There are are a variety of long-term symptoms you may have after being infected, including but not restricted to, fatigue, shortness of breath, chest pain or tightness, problems with memory and concentration, difficulty sleeping, heart palpitations, dizziness, pins and needles, joint pain, depression and anxiety, tinnitus, earaches, feeling sick, diarrhoea, stomach aches, loss of appetite, a high temperature, cough, headaches, sore throat, changes to sense of smell or taste and rashes.

If you suspect you have long Covid you should make an appointment with your GP.

If I Get Sick With Covid

These are the less

It varies. Most people with mild cases appear to recover within one to two weeks. However, recent surveys conducted by the CDC found that recovery may take longer than previously thought, even for adults with milder cases who do not require hospitalization. The CDC survey found that one-third of these adults had not returned to normal health within two to three weeks of testing positive for COVID-19. Among younger adults who did not require hospitalization and who did not have any underlying health conditions, nearly one in five had not returned to normal health within two to three weeks after testing positive for COVID-19. With severe cases, recovery can take six weeks or more.

Some people may experience longer-term physical, cognitive, and psychological problems. Their symptoms may alternately improve and worsen over time, and can include a variety of difficulties, from fatigue and trouble concentrating to anxiety, muscle weakness, and continuing shortness of breath.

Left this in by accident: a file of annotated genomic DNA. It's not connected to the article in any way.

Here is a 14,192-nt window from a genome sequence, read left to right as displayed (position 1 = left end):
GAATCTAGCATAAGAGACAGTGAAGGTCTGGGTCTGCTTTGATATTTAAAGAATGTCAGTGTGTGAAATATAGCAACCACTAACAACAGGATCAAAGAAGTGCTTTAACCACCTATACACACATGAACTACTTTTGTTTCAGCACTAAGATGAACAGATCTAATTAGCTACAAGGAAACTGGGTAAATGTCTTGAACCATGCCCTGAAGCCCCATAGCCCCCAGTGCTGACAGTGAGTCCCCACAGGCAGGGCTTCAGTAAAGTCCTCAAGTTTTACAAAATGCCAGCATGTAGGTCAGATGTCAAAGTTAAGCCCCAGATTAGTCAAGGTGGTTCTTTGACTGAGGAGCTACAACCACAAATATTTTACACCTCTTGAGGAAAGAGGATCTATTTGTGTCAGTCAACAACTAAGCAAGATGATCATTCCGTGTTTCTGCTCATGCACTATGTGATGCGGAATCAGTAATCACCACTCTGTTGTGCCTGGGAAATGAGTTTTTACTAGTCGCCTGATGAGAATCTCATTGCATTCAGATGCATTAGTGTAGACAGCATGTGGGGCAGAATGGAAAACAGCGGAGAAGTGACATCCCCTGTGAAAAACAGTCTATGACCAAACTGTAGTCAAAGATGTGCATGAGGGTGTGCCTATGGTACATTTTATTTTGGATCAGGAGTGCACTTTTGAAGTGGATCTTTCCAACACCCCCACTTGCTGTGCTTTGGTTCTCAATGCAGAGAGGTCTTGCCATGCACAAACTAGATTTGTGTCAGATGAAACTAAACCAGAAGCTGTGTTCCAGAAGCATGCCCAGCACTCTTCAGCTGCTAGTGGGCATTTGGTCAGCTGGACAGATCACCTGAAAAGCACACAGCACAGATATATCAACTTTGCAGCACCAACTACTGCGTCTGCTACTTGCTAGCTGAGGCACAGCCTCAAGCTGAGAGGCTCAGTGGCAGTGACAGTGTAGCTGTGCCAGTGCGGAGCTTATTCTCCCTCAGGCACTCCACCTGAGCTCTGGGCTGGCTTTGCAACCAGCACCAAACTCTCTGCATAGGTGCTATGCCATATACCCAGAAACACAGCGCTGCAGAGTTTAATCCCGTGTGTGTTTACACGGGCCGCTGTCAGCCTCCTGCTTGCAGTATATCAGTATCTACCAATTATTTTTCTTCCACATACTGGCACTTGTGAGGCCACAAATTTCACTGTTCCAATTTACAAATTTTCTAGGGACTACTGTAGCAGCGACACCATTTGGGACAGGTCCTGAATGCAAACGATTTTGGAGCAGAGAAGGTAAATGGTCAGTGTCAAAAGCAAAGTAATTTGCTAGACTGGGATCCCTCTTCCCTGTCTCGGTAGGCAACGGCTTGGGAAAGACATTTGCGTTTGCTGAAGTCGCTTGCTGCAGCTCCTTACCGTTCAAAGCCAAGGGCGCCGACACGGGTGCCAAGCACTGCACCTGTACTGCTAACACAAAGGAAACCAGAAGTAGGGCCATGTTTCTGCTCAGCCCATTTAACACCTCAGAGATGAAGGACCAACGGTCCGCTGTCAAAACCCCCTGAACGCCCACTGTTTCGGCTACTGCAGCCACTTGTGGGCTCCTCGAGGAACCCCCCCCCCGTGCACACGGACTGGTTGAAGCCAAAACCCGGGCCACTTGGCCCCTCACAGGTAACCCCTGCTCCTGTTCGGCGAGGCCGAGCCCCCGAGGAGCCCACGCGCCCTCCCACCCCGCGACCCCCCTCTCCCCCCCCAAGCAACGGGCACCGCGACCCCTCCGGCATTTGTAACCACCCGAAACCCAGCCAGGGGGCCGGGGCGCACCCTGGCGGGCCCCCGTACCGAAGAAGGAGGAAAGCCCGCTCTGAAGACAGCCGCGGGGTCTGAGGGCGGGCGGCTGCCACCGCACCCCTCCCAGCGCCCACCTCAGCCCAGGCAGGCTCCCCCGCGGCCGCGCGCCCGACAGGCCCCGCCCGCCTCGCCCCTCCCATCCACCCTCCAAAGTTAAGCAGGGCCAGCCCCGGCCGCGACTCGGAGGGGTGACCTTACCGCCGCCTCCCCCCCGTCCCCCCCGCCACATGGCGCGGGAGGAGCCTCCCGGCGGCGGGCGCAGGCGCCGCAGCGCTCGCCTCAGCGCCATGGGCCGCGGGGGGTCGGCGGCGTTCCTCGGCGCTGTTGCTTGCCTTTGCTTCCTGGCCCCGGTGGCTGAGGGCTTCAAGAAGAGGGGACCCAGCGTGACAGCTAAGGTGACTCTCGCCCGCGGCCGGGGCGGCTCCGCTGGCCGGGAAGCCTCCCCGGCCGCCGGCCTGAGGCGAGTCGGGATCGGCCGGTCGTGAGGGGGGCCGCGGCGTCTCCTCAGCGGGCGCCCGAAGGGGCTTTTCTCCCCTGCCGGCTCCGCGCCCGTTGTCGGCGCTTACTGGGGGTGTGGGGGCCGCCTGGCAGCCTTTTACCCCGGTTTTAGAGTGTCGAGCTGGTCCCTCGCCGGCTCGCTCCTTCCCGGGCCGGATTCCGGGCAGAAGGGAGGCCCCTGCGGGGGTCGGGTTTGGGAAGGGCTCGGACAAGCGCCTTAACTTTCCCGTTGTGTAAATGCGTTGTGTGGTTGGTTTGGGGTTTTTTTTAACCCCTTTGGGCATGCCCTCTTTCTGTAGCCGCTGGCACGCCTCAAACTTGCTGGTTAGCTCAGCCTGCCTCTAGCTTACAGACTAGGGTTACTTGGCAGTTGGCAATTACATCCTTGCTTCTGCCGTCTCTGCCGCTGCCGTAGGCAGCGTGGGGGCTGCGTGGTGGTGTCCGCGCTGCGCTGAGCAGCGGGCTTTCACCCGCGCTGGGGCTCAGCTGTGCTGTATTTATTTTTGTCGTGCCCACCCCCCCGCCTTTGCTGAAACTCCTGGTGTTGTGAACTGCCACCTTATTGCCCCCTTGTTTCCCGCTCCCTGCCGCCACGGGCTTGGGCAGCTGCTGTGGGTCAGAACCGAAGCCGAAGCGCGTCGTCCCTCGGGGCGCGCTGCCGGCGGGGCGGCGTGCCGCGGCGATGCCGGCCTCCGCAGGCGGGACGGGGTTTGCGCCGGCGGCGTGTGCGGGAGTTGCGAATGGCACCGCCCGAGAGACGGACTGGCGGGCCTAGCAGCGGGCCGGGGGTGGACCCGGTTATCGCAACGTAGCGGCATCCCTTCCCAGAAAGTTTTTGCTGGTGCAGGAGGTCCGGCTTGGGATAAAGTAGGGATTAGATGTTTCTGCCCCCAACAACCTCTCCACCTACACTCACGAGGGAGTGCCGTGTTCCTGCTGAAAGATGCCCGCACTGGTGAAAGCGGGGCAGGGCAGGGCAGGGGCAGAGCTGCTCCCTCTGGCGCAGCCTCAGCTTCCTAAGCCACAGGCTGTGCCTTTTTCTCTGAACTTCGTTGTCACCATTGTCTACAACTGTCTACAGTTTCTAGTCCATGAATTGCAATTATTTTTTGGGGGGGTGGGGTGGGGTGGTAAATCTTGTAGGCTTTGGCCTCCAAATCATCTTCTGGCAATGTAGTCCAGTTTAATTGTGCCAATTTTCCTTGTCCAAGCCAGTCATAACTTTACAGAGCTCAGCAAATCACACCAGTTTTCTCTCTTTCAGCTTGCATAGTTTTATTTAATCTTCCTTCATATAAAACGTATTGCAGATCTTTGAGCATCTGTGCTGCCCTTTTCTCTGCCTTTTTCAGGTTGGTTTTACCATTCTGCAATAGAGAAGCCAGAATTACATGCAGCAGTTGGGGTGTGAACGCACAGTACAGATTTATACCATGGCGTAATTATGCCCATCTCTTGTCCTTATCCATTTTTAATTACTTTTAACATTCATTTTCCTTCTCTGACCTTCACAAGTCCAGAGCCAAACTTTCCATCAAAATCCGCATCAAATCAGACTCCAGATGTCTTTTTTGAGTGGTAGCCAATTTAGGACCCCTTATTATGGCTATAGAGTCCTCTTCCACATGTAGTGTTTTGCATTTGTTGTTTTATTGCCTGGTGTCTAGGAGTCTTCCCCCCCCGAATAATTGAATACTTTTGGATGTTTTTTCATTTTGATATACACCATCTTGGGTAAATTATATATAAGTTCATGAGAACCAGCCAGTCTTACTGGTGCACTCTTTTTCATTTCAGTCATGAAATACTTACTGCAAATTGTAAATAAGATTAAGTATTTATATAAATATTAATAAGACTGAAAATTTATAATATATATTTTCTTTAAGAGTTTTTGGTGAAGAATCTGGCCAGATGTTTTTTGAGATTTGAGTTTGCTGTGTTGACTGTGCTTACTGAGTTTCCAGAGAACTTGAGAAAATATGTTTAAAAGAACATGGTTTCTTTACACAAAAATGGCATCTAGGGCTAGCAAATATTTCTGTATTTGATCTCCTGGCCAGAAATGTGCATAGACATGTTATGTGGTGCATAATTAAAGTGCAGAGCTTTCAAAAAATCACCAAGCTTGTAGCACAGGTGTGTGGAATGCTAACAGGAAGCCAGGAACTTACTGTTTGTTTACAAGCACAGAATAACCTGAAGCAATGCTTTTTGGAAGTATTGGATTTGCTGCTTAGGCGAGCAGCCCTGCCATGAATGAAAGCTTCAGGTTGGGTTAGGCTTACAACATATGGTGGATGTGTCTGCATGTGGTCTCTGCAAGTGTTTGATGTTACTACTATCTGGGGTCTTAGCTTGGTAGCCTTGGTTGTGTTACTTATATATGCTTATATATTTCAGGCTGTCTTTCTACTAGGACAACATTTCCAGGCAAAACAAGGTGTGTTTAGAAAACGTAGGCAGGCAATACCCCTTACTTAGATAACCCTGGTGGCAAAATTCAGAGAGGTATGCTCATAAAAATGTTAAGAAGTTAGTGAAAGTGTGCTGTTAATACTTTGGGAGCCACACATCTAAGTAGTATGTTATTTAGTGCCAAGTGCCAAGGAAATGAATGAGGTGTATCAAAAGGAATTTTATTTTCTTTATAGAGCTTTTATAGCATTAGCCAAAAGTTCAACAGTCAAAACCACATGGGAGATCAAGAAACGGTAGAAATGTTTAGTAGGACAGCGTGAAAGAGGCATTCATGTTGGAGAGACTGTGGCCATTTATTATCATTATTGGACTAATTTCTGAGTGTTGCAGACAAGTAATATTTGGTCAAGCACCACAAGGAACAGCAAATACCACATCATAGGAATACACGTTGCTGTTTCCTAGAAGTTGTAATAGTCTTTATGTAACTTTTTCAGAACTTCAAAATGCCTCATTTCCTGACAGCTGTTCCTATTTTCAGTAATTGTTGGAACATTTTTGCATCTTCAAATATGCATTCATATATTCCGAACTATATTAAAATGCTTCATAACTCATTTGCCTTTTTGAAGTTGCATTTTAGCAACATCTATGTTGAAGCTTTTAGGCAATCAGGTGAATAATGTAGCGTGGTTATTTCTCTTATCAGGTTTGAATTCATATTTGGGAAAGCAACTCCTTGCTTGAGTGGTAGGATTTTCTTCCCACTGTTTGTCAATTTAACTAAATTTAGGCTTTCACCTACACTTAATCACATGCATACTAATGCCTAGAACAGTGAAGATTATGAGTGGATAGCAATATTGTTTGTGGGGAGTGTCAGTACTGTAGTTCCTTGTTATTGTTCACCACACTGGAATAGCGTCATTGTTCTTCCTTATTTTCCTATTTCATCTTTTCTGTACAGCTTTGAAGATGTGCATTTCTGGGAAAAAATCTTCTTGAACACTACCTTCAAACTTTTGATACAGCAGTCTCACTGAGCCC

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What Kind Of Therapy And Follow

It can take time to adjust to life after hospitalization for an illness like COVID-19. At Johns Hopkins, you have a follow-up video visit with the post-acute COVID team to address any concerning or persistent symptoms. Most people benefit from outpatient rehabilitation, whether it is through video visits or in person, as well as rehabilitation psychology to manage the physical, cognitive, behavioral and emotional impairments related to recovering from an illness.

These impairments are very common and can be treated, says Pruski. Rehabilitation specialists can connect you to the right people to get you back on track.

You should also maintain contact with your primary care doctor or other medical team members to monitor any pre-existing conditions or to discuss any new symptoms.

Bouncing Back from COVID-19: Your Guide to Restoring Movement

Because COVID-19 attacks the body and mind, rehabilitation aims to restore the whole person, helping you return to your previous quality of life. Early intervention through exercise and activity plays an important role in the recovery process and can be started at home.

Am I Still Infectious After Recovering